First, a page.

Setting-Up a Videoke Machine Business

” alt=”” />After six years working as a shipping clerk in a Japanese firm in Hong Kong, Conchita Zurita returned in 1997 to distribute personal computer boards for video games. Five years later, she started assembling videoke machines for videoke bars. She then applied for a loan to go into the business full time. It costs her P30,000 to P50,000 to produce one videoke unit. She assembles the wooden cabinets in her warehouse in Lucena City, and then ships them to Manila to install the player and CDs. She says the market for videoke machines is large. And the profit sharing is 70 percent for the owner of the machine and 30 percent for the renter.

“You can’t go wrong in this business because the minimum you can make is P1,000 a week,” she says. “There are times when I can make up to P12,000 a week on just one videoke machine.”

She suggests you start by producing one machine first. When you’ve saved enough money renting it, you may assemble your second machine and also rent it out. “The return on investment in this kind of business is really fast because in eight months, you’ll be able to get back your capital,” she says. “The most important thing here is you get a good location.”

Videoke machines are equally good for the renter. “The money I earn from the videoke is additional working capital,” says Eduardo dela Cruz, owner of Section A bar and restaurant in Bacoor, Cavite. “But I’d like to buy my own videoke eventually because I can earn so much more. Sayang talaga ang kita because there was a time when the owner made about P6,000 from the machine and I only got P2,000. The money could have been all mine.”

If you’re serious about going into the videoke business, it’s important to have a technician on standby 24 hours a day to repair any broken machine as quickly as possible. Zurita has thirty. “In Lucena City, my technicians go around in bicycles so they can reach our clients as quickly as possible,” she says. Her advice:

Don’t compromise on sound. “I can come up with a videoke machine for about P23,000, but it won’t sound good,” Zurita says. Filipinos are serious about their music, and you can’t make them sing their favorite tunes if you karaoke squawks like a parrot.

Come up with good designs for your cabinet. “That is what makes me proud of my videoke machines,” says Zurita. “I have someone in charge of designing the cabinets.”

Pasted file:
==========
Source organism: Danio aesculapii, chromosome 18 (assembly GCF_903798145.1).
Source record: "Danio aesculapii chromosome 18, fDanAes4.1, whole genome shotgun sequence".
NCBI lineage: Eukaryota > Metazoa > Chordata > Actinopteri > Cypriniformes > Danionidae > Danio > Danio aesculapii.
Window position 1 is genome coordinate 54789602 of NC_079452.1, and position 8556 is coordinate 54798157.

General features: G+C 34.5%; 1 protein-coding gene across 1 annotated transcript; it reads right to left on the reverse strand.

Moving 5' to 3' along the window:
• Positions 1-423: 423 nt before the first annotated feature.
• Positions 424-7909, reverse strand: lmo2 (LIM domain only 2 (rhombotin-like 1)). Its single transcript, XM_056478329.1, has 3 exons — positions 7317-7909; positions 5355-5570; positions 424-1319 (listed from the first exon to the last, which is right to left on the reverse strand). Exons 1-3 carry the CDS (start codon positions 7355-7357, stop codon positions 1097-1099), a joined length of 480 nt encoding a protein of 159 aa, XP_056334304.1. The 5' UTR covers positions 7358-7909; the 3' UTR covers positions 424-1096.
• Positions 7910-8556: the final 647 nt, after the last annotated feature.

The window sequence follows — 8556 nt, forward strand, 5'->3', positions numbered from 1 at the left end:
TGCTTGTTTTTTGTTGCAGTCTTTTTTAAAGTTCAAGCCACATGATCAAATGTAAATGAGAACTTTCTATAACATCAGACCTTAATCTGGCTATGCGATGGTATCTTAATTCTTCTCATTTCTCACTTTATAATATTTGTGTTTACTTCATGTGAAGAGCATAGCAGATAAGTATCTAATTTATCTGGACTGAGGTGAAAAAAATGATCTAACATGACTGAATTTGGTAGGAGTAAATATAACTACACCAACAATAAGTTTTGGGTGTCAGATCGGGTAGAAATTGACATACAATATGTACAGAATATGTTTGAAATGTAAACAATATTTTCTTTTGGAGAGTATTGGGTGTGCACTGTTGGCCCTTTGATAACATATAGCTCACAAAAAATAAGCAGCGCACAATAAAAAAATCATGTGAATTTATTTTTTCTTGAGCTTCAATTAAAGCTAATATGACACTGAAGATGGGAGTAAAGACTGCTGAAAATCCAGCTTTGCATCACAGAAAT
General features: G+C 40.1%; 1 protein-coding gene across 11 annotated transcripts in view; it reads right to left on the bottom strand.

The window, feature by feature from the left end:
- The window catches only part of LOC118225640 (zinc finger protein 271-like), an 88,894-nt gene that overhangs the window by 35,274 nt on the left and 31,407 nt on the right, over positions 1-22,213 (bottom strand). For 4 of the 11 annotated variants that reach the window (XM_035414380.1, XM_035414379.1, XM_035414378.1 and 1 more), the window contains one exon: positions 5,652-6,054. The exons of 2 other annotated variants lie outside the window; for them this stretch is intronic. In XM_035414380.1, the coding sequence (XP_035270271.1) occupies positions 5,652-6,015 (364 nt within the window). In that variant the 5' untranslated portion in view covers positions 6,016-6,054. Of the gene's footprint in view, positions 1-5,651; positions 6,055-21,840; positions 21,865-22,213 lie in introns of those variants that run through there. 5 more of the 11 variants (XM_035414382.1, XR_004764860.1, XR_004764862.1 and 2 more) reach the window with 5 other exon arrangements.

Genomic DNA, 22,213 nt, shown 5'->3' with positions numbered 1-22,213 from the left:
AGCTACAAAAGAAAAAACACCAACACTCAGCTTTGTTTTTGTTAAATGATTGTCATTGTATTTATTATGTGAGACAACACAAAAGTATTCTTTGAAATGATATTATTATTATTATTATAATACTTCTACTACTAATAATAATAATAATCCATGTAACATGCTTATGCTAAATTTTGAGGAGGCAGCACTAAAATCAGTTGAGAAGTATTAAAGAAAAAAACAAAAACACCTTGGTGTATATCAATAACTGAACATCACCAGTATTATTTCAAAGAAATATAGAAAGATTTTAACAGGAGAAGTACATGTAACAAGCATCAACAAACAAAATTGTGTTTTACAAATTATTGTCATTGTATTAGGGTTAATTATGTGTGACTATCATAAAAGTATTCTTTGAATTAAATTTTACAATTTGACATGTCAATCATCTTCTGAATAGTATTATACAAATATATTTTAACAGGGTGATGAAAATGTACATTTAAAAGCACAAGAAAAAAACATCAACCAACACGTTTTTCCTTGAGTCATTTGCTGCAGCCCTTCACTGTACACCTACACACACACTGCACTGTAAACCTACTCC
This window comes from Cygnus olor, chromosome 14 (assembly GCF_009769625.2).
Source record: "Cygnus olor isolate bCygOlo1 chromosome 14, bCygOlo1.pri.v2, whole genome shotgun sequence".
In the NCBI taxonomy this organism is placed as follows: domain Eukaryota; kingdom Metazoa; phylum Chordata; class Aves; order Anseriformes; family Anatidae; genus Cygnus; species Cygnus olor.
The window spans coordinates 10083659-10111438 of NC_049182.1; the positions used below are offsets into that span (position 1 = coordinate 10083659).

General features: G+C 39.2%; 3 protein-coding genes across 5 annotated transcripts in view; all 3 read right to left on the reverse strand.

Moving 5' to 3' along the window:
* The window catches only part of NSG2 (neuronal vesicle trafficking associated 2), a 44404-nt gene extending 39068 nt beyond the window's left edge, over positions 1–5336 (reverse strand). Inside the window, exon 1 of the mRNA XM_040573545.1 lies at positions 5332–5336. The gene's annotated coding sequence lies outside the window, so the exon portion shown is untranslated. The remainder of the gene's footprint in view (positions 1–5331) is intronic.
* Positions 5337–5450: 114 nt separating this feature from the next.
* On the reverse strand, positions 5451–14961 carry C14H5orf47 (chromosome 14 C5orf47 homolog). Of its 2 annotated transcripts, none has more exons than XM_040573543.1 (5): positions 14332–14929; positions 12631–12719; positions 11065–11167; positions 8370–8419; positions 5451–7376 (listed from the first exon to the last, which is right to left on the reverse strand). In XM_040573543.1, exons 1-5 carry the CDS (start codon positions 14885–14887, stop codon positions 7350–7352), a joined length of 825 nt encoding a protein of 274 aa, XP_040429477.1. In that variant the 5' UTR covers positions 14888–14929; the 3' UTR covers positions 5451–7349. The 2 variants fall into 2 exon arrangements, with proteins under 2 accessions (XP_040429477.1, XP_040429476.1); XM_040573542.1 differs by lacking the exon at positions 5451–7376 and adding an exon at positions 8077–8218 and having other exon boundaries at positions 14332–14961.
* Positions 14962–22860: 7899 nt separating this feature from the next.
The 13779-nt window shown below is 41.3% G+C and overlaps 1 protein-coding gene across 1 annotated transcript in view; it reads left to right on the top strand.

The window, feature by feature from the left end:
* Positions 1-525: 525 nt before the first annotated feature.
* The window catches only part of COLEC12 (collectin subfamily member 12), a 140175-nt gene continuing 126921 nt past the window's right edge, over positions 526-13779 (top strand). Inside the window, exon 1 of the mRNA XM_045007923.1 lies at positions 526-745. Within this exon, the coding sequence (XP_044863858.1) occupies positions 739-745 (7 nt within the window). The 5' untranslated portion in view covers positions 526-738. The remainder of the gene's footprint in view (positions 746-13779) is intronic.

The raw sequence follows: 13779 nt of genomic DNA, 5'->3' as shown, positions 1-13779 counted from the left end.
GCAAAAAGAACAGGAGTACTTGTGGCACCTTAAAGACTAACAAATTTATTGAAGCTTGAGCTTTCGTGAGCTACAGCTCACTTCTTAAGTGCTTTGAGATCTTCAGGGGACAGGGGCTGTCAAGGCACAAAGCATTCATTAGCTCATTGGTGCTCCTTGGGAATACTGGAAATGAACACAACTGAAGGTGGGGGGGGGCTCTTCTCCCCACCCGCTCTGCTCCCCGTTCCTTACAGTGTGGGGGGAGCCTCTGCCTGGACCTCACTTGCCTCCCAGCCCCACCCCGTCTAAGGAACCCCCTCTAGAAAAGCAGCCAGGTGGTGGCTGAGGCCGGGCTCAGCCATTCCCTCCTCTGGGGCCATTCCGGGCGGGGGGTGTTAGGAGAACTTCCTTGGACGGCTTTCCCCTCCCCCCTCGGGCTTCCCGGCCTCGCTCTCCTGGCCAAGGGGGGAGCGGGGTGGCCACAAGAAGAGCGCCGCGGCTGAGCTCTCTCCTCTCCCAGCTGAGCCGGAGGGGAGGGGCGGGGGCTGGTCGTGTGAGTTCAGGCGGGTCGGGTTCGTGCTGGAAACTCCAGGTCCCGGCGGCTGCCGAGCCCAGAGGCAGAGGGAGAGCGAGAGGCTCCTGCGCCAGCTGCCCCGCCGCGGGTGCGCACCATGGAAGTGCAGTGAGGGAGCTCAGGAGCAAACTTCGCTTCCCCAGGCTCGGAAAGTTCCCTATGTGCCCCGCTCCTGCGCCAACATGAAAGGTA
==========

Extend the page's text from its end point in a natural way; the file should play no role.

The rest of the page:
Look for suppliers who can give you after-sales guarantees. “This way, you know you’re getting the best that money can buy,” says Zurita. She gets her good from Hong Kong from reliable suppliers.

Look for the best deal if you’re renting a videoke machine. Bar owner Eduardo Dela Cruz looked around for the best arrangement before deciding on a partnership with his supplier. “The others were offering me 30-70, but my partner was the only one who offered 35-65,” he says. “That was an opportunity not to be missed.”

Be up to date with your song selection. Competition is tough in this line of business because the ability to supply clients with the latest songs will make you stand out from the rest. Dela Cruz says he was among the first to get the song Bulaklak in his videoke machine. “The customers in the neighboring bar started frequenting my place when they found out that I had the latest songs in my machine.”

Pick the best location. A place near a bus stop or a mall will be great for your business. “These areas have the potential of earning a lot of money for your videoke machine,” says Zurita.

Look for other ways to earn from your machine. “If you want to hire a videoke machine for your special occasion, I will charge you P1,000 per hour per machine,” says Zurita. “That is extra money with no added effort on your part.”

Look for trustworthy technicians. There was a time when Zurita lost a lot of money because she trusted her technicians too much. Since then, she has tapped her children to help her out in the business. “I got my sons to train at the Meralco foundation so they’d know what the technicians were doing with our machines,” she says. “Now I’ve trimmed my losses, and I monitor my people more closely.” – by Anne Ruth dela Cruz of Entrepreneur Magazine

By owning your own machine and placing the machine in your own establishment, you will be able to keep 100% of your profits.

  • 1 Machine P60,000 (Includes the Use of a USED TV for P10,000)
  • Divided by 12 Months = P5000 per month
  • Divided by 30 Days = 166 pesos per day
  • Average song 3 minutes x 33 songs = 99 minutes per day
  • 166 pesos per day divided by 5 pesos per song = 33 songs per day
  • 99 minutes per day Divided by 60 minutes per hour = 1.5 hours of usage per day to recover your investment.

By owning your own machine and placing the machine in someone elses establishment, you will be able to keep as much as 70% of the profits.

  • 1 Machine P60,000 (Includes the Use of a USED TV for P10,000)
  • Divided by 12 Months = P5000 per month
  • Divided by 30 Days = 166 pesos per day
  • Average song 3 minutes x 33 songs = 99 minutes per day
  • 166 pesos per day divided by 5 pesos per song = 33 songs per day
  • 99 minutes per day Divided by 60 minutes per hour = 1.5 hours of usage per day to recover your investment.

Just operating your machine 1.5 hours a day will return your investment in on full year. However, if you have a good location, your return can happen much quicker and you can start enjoying a nice profit.

If you own more than one machine, you simply multiply the following figures by the number of machines and you can make a very nice living for you and your family.

source: www.philippinebusinessstartups.com

 

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